0:25:19.6 Mike Vacanti: I’m with you, I’m with you.
0:25:22.8 Jordan Syatt: You got that smirk on your face. We could go down a rabbit hole.
0:25:25.2 Mike Vacanti: We’d go down a real rabbit hole. I’m thinking about… I didn’t like your tone, it’s like, well, okay. How often does a client need a diet break during fat loss?
0:25:45.0 Jordan Syatt: Good question, it’s a good question. You and I spoke about this a little bit earlier. Definitely gonna be… I think… We have to… We have to discuss the difference between ideally versus what’s actually happening. Ideally how people are being in a calorie deficit versus what’s actually happening in real life, and I see most people… This isn’t just I see. This is, we can see based on the obesity epidemic, we can see most people are not in a calorie deficit for any meaningful period of time, and almost always the people who really, really, really struggle to lose weight, even when they say they’re in a calorie deficit… There are people who say things like, “Oh, I’ve been dieting for years.” It’s like, “No you haven’t. Clearly you haven’t,” and it’s not like anything mean, it’s just like you have not been in a calorie deficit for years, ’cause you’d be nothing, you’d be… You’d disappear. If you were actually in it… So I call it like there’s a difference between being in a calorie deficit versus being in a calorie deficit mindset, and it’s like where you might be thinking about dieting all the time, you might constantly want to lose weight, you might always… Every other week, be trying a new diet for a day or two, but then when you give up all the time and you’re not actually in a calorie deficit, well, this is why you’re not losing weight.
0:27:09.0 Jordan Syatt: So for that person, it’s a very different answer than for the person who has been 94% consistent for the last 16 weeks and they’ve dropped a considerable amount of body fat and an overall percentage of their total body weight, and it’s like, well, that person might actually need a diet break from a physiological perspective, the other person might need a diet break from a mental perspective, but it’s two different perspectives, and then the question becomes, does the person who is just being inconsistent… Do they need a break, or do they need a period of real consistency so then they can get motivated to take more action and make more progress?
0:27:53.8 Mike Vacanti: Yeah, I love that you broke it into the two benefits of a diet break or an intentional period of time, two to four weeks around maintenance calories, and there are psychological benefits and there are physiological benefits, and obviously that person who has been in the diet mindset… And by the way, that’s exhausting to be in the diet mindset…
0:28:20.7 Jordan Syatt: It’s brutal.
0:28:21.7 Mike Vacanti: For two, three years and see very little progress, but you’re constantly trying to be… And maybe like Monday, Tuesday you’re in a deficit and Wednesday, and this is just a repeating cycle… Yeah, that’s terrible.
0:28:34.4 Jordan Syatt: Some people are in that for like 50 years, legitimately. It’s exhausting.
0:28:43.6 Mike Vacanti: But it’s just so that person doesn’t need the physiological benefit of a month at maintenance. I had this conversation today with a client and the two points I brought up, one thing that she said was, is it just lifestyle or is one of the factors… I don’t remember exactly, I’m gonna butcher the question, but she is gonna have a diet break because she has a lot going on in June, and she’s made awesome progress over the last four-ish months, and having higher calories make sense for that purpose, just that she wants to be at maintenance for these things going on in her life, and that’s definitely a factor, if there’s a vacation, if there’s… Those are good win-win situations where you can physiologically benefit from having more calories and you can benefit because having more calories is gonna make this life experience better for you. So that’s a factor. And the other one is… Call it hunger, call it irritability, call it fitness, not… Being less fun, having less energy, just really getting run down, and if I see that combined with losing a decent amount of weight over a decent amount of time, call it half a pound to a pound a week for 10 to 20 weeks, depending on how big the person is and how much total fat they want to lose, but when they’ve made that kind of progress and they’re starting to get antsier and they’re starting to get hungrier, and they’re starting to…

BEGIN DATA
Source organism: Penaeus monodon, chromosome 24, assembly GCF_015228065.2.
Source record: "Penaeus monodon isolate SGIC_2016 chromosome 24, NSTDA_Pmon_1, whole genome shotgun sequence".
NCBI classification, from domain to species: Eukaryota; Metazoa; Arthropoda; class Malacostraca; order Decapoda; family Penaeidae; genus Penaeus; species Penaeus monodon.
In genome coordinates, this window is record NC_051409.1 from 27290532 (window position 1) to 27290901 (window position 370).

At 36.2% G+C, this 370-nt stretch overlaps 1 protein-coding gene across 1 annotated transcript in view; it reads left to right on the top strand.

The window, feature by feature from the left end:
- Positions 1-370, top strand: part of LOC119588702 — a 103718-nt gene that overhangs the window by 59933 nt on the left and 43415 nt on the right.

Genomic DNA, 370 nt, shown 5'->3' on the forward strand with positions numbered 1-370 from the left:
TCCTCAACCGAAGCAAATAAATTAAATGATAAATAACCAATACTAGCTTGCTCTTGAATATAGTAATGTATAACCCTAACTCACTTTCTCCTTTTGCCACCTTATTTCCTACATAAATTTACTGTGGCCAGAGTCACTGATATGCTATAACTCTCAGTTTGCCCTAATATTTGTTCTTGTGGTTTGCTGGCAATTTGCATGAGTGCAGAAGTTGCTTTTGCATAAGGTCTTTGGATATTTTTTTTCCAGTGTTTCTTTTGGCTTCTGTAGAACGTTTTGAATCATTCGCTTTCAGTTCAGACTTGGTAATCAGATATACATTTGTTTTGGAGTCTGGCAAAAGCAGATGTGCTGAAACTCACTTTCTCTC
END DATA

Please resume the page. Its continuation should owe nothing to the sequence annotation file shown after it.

0:30:27.8 Mike Vacanti: Whether they are starting to slip up more or they’re tempted to slip up more, that’s a factor that will make me say, “Hey, let’s spend a month at maintenance, maybe even gain a little muscle here, your workouts are gonna be much better. And then we’ll reassess at the end of the month.”
0:30:43.4 Jordan Syatt: Yeah. Love that.
0:30:46.7 Mike Vacanti: How to fix my hip thrust. I feel it in my shins.
0:30:52.8 Jordan Syatt: It’s a good question. I’ve never heard someone say they feel it in their shins, for me, that makes me think that they’re probably on their toes, they’re probably… Weight is really, really forward on their toes. So I guess we should say… Let’s talk about this, generally speaking, the two most common issues I see with people with hip thrust is they either feel in their quads or they feel it in their hamstrings instead of their glutes, the goal is to feel it in the glutes, that’s the target muscle group. If you’re feeling it in your quads and/or your shins, your feet are probably too far back towards your butt. They’re probably too close to your butt, and you’re putting too much weight in your toes. If you feel them in your hamstrings, your feet are probably too far away from your butt and your knees are not bent enough. And also you… For example, oftentimes people who do this… I do hip thrusts with my toes slightly elevated, but if you do slightly elevated… If you do toe slightly elevated with your feet too far away, you’re gonna end up hamstring curling it. You’re gonna be doing an isometric hamstring contraction the whole time and that’s not what you want.